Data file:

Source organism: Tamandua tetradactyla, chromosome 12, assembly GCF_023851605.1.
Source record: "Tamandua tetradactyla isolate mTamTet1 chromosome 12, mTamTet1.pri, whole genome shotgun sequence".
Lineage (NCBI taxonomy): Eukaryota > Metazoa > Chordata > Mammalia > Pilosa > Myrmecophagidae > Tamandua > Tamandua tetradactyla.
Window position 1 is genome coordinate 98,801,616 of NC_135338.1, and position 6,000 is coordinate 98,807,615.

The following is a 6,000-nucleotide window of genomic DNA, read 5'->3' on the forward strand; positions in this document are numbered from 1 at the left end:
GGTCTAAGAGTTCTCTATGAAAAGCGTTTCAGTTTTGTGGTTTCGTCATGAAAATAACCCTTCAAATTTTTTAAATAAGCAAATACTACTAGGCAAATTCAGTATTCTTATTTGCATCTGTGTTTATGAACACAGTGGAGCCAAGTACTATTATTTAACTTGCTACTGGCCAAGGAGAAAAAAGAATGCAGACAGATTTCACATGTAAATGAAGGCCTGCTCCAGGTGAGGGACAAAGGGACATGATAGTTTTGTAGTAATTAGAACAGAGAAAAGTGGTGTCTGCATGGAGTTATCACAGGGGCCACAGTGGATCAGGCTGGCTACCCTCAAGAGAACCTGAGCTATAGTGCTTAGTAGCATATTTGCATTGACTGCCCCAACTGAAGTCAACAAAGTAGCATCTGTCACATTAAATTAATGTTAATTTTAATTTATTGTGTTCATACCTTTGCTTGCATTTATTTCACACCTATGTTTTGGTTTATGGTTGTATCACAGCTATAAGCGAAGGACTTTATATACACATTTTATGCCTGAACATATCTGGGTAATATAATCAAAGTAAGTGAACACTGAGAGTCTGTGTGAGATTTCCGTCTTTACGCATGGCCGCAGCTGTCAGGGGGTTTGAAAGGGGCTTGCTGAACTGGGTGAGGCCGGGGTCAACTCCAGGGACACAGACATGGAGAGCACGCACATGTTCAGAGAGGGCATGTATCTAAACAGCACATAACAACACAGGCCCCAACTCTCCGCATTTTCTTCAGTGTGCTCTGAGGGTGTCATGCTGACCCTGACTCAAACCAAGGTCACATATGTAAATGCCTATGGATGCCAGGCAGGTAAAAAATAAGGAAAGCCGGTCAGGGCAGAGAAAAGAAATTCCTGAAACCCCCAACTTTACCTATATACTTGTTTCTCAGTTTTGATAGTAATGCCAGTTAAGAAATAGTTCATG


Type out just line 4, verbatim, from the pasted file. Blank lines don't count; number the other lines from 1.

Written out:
Window position 1 is genome coordinate 98,801,616 of NC_135338.1, and position 6,000 is coordinate 98,807,615.